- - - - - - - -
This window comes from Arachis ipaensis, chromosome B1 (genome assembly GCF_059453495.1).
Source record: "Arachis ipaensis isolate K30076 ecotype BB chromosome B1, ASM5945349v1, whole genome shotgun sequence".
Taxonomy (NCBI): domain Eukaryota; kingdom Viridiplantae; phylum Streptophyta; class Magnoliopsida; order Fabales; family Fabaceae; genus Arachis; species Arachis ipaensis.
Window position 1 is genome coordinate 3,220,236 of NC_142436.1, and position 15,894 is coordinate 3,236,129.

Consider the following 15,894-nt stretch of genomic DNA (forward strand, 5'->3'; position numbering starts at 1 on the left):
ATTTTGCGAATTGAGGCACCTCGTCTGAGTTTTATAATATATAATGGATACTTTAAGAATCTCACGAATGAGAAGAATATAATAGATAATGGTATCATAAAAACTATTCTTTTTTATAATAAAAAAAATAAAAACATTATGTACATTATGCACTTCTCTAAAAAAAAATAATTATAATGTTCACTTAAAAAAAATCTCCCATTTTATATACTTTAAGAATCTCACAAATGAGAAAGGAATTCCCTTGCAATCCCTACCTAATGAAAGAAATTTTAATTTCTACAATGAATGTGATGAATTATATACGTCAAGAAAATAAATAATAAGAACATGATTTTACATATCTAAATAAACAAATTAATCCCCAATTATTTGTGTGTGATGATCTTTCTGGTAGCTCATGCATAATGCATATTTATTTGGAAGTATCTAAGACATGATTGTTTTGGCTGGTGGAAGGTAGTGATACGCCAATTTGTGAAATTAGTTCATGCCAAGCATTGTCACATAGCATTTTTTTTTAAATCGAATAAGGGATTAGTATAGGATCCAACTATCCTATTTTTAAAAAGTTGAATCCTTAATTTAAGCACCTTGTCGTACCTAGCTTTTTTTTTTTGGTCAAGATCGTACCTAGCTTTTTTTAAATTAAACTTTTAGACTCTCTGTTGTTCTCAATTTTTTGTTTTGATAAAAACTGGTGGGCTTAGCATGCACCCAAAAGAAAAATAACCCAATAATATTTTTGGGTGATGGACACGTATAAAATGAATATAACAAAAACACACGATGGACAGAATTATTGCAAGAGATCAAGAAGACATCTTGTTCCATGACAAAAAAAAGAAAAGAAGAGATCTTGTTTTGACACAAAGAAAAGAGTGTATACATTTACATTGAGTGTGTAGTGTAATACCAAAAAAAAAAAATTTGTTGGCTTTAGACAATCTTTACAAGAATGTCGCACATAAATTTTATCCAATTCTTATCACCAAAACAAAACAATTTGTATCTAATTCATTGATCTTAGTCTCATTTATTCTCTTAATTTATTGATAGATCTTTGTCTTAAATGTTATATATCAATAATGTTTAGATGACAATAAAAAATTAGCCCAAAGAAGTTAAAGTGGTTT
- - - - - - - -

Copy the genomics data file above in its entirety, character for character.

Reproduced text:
This window comes from Arachis ipaensis, chromosome B1 (genome assembly GCF_059453495.1).
Source record: "Arachis ipaensis isolate K30076 ecotype BB chromosome B1, ASM5945349v1, whole genome shotgun sequence".
Taxonomy (NCBI): domain Eukaryota; kingdom Viridiplantae; phylum Streptophyta; class Magnoliopsida; order Fabales; family Fabaceae; genus Arachis; species Arachis ipaensis.
Window position 1 is genome coordinate 3,220,236 of NC_142436.1, and position 15,894 is coordinate 3,236,129.

Consider the following 15,894-nt stretch of genomic DNA (forward strand, 5'->3'; position numbering starts at 1 on the left):
ATTTTGCGAATTGAGGCACCTCGTCTGAGTTTTATAATATATAATGGATACTTTAAGAATCTCACGAATGAGAAGAATATAATAGATAATGGTATCATAAAAACTATTCTTTTTTATAATAAAAAAAATAAAAACATTATGTACATTATGCACTTCTCTAAAAAAAAATAATTATAATGTTCACTTAAAAAAAATCTCCCATTTTATATACTTTAAGAATCTCACAAATGAGAAAGGAATTCCCTTGCAATCCCTACCTAATGAAAGAAATTTTAATTTCTACAATGAATGTGATGAATTATATACGTCAAGAAAATAAATAATAAGAACATGATTTTACATATCTAAATAAACAAATTAATCCCCAATTATTTGTGTGTGATGATCTTTCTGGTAGCTCATGCATAATGCATATTTATTTGGAAGTATCTAAGACATGATTGTTTTGGCTGGTGGAAGGTAGTGATACGCCAATTTGTGAAATTAGTTCATGCCAAGCATTGTCACATAGCATTTTTTTTTAAATCGAATAAGGGATTAGTATAGGATCCAACTATCCTATTTTTAAAAAGTTGAATCCTTAATTTAAGCACCTTGTCGTACCTAGCTTTTTTTTTTTGGTCAAGATCGTACCTAGCTTTTTTTAAATTAAACTTTTAGACTCTCTGTTGTTCTCAATTTTTTGTTTTGATAAAAACTGGTGGGCTTAGCATGCACCCAAAAGAAAAATAACCCAATAATATTTTTGGGTGATGGACACGTATAAAATGAATATAACAAAAACACACGATGGACAGAATTATTGCAAGAGATCAAGAAGACATCTTGTTCCATGACAAAAAAAAGAAAAGAAGAGATCTTGTTTTGACACAAAGAAAAGAGTGTATACATTTACATTGAGTGTGTAGTGTAATACCAAAAAAAAAAAATTTGTTGGCTTTAGACAATCTTTACAAGAATGTCGCACATAAATTTTATCCAATTCTTATCACCAAAACAAAACAATTTGTATCTAATTCATTGATCTTAGTCTCATTTATTCTCTTAATTTATTGATAGATCTTTGTCTTAAATGTTATATATCAATAATGTTTAGATGACAATAAAAAATTAGCCCAAAGAAGTTAAAGTGGTTT